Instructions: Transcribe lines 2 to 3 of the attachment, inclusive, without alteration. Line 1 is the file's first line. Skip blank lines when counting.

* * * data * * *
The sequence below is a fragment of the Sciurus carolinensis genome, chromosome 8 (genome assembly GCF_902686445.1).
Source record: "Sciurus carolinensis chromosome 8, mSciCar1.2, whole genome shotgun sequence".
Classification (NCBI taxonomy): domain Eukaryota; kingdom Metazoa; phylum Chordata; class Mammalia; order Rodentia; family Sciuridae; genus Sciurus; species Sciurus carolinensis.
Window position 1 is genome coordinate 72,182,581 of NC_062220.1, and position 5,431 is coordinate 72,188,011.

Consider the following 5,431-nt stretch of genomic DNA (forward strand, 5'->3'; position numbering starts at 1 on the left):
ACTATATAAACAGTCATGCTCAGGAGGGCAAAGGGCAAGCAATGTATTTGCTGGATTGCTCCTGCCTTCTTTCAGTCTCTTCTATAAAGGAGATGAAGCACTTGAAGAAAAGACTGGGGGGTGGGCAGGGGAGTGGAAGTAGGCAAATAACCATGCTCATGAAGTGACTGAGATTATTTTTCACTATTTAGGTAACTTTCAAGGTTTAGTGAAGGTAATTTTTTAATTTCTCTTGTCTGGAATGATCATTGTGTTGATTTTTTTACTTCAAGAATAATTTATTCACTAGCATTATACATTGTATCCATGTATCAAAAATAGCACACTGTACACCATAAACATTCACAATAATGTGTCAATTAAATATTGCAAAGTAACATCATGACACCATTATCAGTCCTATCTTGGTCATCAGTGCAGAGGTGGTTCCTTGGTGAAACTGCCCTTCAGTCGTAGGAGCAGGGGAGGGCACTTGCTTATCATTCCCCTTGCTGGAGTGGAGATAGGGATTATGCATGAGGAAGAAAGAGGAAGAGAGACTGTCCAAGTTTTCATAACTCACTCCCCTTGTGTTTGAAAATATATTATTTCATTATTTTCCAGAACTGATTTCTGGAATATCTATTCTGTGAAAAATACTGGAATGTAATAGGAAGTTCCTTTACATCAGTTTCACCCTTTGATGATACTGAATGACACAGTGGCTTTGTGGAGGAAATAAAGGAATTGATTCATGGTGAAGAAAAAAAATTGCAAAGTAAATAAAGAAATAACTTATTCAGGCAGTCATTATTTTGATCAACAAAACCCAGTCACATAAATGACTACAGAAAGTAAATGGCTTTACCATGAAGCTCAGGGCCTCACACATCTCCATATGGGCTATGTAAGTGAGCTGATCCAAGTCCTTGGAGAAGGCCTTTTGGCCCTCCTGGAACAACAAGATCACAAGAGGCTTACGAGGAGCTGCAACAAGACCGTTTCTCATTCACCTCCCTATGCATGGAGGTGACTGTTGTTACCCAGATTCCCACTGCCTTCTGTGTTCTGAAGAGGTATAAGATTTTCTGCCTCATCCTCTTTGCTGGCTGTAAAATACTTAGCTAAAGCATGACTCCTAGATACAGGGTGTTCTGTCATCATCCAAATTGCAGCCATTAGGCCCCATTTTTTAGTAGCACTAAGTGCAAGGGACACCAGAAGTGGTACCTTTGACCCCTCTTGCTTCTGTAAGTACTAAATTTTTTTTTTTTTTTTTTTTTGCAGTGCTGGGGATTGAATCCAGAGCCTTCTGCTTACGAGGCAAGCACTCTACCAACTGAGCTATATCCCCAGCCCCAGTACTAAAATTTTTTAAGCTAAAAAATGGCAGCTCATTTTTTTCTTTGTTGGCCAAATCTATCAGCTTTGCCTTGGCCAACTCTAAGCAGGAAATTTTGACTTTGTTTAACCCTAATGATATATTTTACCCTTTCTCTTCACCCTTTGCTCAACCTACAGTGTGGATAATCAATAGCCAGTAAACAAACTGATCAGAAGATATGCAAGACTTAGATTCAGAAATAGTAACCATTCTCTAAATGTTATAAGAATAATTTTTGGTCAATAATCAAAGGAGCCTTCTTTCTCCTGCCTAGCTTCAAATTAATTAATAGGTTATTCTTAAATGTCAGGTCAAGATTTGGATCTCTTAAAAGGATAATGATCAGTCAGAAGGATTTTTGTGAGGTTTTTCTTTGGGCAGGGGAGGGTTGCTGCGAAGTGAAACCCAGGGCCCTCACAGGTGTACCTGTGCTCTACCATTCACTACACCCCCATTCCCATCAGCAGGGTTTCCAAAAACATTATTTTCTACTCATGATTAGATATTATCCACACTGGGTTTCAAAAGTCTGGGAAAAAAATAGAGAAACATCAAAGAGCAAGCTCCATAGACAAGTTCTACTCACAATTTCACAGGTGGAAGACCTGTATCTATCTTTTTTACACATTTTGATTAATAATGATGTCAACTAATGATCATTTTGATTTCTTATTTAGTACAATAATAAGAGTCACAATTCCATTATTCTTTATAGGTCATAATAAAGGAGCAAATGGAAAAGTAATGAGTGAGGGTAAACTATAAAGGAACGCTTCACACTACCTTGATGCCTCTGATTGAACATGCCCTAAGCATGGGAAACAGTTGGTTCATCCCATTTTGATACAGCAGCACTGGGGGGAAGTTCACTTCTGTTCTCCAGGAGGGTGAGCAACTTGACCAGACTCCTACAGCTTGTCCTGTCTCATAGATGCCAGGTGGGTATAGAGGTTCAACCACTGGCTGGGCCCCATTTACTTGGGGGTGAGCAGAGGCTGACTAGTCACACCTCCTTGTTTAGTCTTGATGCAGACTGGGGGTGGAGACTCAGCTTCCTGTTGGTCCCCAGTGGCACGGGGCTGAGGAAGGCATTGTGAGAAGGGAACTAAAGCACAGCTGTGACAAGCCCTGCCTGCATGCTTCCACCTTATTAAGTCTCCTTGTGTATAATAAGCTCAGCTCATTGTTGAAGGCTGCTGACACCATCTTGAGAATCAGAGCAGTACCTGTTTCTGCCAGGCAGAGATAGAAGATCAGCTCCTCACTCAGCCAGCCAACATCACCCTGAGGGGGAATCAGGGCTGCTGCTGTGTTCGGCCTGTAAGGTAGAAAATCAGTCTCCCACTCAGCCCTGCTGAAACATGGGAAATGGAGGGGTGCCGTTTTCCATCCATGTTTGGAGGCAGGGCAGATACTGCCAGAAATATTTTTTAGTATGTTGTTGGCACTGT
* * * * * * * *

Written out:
Source record: "Sciurus carolinensis chromosome 8, mSciCar1.2, whole genome shotgun sequence".
Classification (NCBI taxonomy): domain Eukaryota; kingdom Metazoa; phylum Chordata; class Mammalia; order Rodentia; family Sciuridae; genus Sciurus; species Sciurus carolinensis.